To mark the 75th Anniversary of the first appearance of Batman in “Detective Comics” back in 1939, Warner Brothers and MUMEDI, the Design Museum of Mexico, co-sponsored an exhibition inviting artists to submit their own, customized versions of the Dark Knight’s signature bat-eared cowl and cape. The resulting show opened recently at MUMEDI, and showcases a wealth of talent and creativity. Using the same maquette, each artist focused on different aspects of Batman’s personality, backstory, and so forth, creating some truly unique designs.
You can see photos and a video featuring many of the exhibition entries by following this link. There are a number of terrific ones, but my favorite has to be this absolutely amazing, intricate version by artist Christian Pacheco (Kimbal) which you can see here. If you love archaeology and art history as much as I do, you’ll immediately appreciate why I was drawn to this piece.
The artist used one of the ancient Maya gods, Camazotz, as his inspiration, and appropriately so. For in Mayan mythology Camazotz was, in fact, a “Bat-Man” – i.e., an anthropomorphic bat, who ruled the night. Unlike Batman from the comics, Camazotz was a monster, and liked to rip people’s heads off, but then again Bruce Wayne when he’s angry is apt to do the same thing, so perhaps there’s a further analogy to be made.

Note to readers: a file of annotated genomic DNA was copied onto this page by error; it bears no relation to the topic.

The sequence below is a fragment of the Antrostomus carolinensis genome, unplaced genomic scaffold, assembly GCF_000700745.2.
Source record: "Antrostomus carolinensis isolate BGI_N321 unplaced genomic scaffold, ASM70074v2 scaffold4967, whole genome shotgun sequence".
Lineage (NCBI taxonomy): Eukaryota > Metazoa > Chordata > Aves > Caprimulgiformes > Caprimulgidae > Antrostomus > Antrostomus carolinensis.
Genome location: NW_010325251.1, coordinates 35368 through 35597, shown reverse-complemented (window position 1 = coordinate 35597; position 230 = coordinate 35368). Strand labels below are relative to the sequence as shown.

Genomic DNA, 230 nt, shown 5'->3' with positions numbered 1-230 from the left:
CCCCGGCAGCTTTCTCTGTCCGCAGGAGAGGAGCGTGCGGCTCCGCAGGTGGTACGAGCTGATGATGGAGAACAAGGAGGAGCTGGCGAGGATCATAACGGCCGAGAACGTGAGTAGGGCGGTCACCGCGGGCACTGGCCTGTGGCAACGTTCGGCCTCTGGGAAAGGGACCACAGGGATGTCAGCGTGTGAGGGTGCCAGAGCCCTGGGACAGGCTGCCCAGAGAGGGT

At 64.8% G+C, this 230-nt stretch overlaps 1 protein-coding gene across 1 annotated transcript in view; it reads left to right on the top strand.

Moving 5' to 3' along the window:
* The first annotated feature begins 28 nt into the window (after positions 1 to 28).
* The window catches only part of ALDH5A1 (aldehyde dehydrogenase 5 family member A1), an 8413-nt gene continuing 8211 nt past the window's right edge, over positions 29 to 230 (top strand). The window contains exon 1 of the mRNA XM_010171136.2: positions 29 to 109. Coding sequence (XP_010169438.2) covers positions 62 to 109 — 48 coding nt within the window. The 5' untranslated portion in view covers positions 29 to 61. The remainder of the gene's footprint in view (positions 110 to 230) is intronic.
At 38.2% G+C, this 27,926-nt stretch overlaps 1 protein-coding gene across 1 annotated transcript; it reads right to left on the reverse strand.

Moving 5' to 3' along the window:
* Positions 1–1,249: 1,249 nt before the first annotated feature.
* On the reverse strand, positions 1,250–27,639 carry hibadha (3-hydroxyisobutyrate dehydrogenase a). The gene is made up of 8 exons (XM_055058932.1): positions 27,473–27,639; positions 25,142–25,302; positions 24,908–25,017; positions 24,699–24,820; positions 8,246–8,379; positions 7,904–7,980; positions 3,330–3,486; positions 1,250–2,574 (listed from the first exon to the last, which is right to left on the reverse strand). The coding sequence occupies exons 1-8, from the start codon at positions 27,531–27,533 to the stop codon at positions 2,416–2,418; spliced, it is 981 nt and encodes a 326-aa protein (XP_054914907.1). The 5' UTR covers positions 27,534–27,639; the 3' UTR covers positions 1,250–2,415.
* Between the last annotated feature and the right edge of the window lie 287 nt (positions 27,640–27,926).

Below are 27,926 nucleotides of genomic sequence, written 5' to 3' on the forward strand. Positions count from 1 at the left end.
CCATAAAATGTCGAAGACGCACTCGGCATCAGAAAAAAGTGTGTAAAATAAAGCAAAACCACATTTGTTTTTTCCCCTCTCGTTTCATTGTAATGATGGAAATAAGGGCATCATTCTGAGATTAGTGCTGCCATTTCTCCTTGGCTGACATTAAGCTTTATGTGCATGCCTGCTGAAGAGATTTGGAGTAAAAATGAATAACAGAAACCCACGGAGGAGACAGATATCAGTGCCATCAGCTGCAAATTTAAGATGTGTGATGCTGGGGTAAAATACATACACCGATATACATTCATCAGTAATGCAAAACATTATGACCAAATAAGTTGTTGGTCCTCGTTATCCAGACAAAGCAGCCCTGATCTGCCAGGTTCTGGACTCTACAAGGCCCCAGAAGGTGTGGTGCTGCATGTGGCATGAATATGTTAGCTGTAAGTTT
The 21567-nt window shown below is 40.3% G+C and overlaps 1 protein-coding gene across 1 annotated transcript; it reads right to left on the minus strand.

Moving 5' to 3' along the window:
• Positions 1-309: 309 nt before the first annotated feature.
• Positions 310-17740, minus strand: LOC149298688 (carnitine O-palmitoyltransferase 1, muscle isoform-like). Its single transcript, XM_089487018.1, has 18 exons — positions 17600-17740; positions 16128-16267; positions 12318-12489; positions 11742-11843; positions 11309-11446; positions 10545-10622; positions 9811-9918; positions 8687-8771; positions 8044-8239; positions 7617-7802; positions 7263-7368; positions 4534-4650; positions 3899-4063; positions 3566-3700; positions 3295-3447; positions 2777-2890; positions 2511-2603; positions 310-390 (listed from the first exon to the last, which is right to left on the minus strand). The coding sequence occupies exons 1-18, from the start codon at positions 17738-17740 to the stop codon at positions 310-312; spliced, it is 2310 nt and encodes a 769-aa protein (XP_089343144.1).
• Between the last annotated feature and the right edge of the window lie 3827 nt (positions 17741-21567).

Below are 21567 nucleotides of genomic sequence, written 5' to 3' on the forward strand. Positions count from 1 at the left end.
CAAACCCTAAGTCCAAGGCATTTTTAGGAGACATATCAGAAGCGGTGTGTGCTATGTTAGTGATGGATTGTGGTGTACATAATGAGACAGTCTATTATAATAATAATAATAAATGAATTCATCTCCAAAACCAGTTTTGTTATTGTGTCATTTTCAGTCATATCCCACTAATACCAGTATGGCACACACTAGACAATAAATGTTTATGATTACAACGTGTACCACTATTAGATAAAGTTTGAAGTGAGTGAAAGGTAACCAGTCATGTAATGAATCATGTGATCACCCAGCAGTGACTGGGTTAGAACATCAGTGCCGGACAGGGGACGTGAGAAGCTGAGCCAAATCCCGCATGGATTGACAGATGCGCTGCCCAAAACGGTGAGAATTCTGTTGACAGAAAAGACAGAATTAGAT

More importantly, the look of the thing is just brilliant. If you have ever seen works of pre-Columbian sculpture, you’ll recognize that the techniques and principles Kimbal used in his work are referencing ancient works which, while originally brightly painted, have faded somewhat over time and from being buried for centuries. The laying on of thicker, almost extruded layers of clay to build up the design on the armor gives an even greater, weightier presence to the superhero. Kimbal has clearly done his homework, and looked at a lot of the archaeology and art history of his country to get this just right.
Even if you knew nothing about Batman from the comic books, and saw this piece displayed at a museum with a substantial collection of early sculpture from the Americas, such as Dumbarton Oaks here in D.C., I daresay you would not find it the least out of place. The fact that the artist made the connection between the artistic past and the pop culture present, is exactly the sort of bridge-building I like to see. It opens up the viewer to exploring new ideas and areas of learning, which they might never have been aware of otherwise.
The exhibition runs from now until October 8th at MUMEDI in Mexico City.